“Where We Meet” forces introspection


Photo courtesy Calvin.edu

The new exhibit will be in the Center Art Gallery until Dec. 14.

With his avant-garde exhibit “Where We Meet,” now being shown at the CFAC Center Art Gallery, David Wallace Haskins wants his audience to meet themselves. While we might see ourselves in the mirror every day, Haskins forces the observer to really think about who’s staring back at us through the glass by taking us through four different pieces.

The title piece, the first thing you see walking into the exhibit, is a projection. As you watch, three small dots appear in the black void of the wall. Soon, the dots become people walking towards you. Male and female. Young and old. They stroll up slowly to the viewer, becoming life-sized. Then, they just stop and stare at you. Perhaps they’ll smile at you or display no emotion. Maybe they’ll fidget with their clothes or hair or stay still as a statue. Whatever the case, eye contact is never broken.

The effect is off-putting; you’re making eye-contact with a person who technically can’t see you. They feel like they’re there, even though they’re just flat images on a wall. This blend of connection and disconnection forces a strange kind of self-examination on the observer. What would these people think of how I’m looking at them? What would I think of them in person?

The other pieces in the exhibit, however, take self-reflection literally. “Void Mirror,” the next display, is an otherwise normal mirror with a hole of black neatly cut out of the center. It’s less of a piece that tells you something and more like a prompt asking you to think about what that hole is in your own life.

The same cannot be said for “Mirror Monolith,” a piece which evokes ideas about the equality of humanity. The mirror is tall and thin, only wide enough to capture the viewer within its frame. However, were you to have a friend step behind the mirror you would find yourself staring at them face-to-face in yet another move seemingly made to make the observer uncomfortable. “Mirror Monolith” is a transparent construction where the only other thing to look at other than your reflection is the person on the other side being overlapped by said reflection. It’s a unique execution when exploring the unity of humanity: literally having your reflection be that of another person.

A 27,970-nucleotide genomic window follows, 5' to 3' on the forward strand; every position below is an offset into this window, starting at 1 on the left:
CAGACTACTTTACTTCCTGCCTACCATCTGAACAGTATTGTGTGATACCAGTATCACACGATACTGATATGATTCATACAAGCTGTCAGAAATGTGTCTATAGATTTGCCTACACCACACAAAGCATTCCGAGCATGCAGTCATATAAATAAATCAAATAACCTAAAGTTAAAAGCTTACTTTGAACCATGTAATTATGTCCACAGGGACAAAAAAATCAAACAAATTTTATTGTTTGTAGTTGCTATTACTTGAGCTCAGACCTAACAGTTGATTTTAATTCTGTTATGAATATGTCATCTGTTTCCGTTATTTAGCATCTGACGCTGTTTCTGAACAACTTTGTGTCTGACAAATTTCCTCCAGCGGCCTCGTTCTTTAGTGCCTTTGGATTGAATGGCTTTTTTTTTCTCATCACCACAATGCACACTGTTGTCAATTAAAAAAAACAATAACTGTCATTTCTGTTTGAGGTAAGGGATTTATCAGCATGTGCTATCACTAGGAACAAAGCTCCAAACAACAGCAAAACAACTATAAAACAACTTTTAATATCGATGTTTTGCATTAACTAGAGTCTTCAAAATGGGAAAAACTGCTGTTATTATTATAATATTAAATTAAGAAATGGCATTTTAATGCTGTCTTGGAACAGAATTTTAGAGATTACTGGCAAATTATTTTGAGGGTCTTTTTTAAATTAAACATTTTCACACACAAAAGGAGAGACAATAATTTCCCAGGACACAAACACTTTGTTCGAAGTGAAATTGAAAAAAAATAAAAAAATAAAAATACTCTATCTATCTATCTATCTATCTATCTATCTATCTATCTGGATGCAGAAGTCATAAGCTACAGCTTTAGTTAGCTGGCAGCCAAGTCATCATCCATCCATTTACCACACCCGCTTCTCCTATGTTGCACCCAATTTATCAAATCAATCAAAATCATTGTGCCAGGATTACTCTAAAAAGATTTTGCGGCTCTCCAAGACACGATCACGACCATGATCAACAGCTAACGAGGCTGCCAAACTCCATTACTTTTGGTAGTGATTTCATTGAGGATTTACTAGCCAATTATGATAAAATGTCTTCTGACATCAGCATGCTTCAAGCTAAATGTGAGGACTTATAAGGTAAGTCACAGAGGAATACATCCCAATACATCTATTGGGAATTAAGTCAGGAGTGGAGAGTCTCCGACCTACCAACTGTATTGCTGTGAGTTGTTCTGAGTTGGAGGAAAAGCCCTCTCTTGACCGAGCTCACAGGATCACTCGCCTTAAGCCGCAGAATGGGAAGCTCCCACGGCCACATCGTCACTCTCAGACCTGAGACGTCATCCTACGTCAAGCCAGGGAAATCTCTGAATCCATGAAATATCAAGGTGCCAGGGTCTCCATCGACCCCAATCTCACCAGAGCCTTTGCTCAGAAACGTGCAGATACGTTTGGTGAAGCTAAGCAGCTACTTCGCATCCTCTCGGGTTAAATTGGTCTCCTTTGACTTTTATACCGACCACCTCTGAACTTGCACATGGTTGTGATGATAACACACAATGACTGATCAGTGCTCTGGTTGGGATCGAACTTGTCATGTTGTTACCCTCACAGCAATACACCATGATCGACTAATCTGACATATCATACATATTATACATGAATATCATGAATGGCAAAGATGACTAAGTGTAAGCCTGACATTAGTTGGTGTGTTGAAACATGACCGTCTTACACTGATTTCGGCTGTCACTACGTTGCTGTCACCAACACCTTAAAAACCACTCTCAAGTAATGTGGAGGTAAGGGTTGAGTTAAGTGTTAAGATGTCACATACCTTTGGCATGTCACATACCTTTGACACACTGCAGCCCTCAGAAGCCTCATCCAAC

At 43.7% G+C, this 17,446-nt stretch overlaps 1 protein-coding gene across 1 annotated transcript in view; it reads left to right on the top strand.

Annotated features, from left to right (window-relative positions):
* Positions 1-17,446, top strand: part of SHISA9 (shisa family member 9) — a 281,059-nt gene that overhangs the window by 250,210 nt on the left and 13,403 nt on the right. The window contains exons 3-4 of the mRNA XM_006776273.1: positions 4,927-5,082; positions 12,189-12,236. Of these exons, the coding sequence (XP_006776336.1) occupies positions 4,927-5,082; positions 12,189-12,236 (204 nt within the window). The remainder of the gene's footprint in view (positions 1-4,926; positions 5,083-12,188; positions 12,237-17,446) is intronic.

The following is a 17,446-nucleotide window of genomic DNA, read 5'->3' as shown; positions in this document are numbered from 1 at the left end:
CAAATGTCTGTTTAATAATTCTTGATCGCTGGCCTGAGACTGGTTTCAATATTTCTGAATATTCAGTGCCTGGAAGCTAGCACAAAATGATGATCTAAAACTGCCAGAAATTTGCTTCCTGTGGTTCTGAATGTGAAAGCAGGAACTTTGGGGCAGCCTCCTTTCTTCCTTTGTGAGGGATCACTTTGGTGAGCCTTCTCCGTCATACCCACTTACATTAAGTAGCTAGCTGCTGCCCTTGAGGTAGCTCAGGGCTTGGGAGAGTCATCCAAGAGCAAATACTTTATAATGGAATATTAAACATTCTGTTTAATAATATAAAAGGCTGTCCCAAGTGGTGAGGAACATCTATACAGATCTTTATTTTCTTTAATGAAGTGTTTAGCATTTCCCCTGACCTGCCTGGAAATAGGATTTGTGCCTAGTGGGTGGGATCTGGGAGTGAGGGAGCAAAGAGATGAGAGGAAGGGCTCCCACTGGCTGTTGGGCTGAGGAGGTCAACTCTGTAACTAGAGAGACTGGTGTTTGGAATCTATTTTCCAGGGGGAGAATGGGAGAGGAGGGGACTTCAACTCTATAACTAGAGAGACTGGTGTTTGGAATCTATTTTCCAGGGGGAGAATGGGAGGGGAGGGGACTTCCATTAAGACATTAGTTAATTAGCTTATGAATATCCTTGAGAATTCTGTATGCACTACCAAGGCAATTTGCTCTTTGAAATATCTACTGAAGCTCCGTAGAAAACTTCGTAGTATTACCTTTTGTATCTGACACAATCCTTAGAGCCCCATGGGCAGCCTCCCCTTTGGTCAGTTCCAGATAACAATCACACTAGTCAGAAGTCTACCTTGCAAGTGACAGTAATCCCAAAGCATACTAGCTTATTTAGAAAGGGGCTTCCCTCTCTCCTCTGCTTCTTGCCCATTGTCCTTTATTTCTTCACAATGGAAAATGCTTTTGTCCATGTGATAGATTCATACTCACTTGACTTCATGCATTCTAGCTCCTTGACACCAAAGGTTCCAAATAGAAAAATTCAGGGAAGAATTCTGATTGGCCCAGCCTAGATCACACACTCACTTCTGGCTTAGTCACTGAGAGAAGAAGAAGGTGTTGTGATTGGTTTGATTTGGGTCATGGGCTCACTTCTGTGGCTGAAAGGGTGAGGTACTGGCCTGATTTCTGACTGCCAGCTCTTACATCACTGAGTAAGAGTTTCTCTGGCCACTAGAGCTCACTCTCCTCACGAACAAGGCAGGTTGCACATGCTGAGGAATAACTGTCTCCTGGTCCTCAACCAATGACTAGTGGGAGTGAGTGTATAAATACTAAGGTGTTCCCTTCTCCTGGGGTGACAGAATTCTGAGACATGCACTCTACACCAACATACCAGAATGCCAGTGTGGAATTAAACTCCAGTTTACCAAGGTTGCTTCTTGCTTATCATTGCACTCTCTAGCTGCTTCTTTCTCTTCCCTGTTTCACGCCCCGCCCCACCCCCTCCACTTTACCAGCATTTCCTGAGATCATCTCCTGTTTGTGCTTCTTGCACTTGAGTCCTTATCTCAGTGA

The fourth and final piece is the “Time Mirror.” When first walking into the walled-off area you might be confused when you see what appears to be a live video feed of the room. According to whatever is recording the footage, though, you’re not there. That is until about seven seconds later you see yourself walking through the doorway and watch as your past self becomes confused by their lack of appearance on-screen.

Whereas Haskins has used disconnection in the previous pieces through use of transparency, an incomplete picture and uncomfortable intimacy, here he separates the audience from themselves through the use of time. Seeing yourself do something seven seconds after you already did it gives you the feeling that you’re watching somebody else entirely. Because the sense is “I’m watching somebody else” it can reveal what our habitual thoughts are when sizing up other people. If you watch somebody do a silly dance, are you thinking, “They look like fun” or “What is that idiot doing?” And since you’re the one doing it, what does that response say about your own self-image?

Honest self-critique is uncomfortable. It has neither the self-pity of isolating our negatives nor the pride of cherry-picking our positives. To lay yourself out in full and realize, “This is who I am,” is the last thing anybody wants to do. And yet, if we’re to be the people we’re meant to, it’s a necessary process. “Where We Meet” is an extraordinary, necessary discomfort; one you probably can’t find anywhere else.06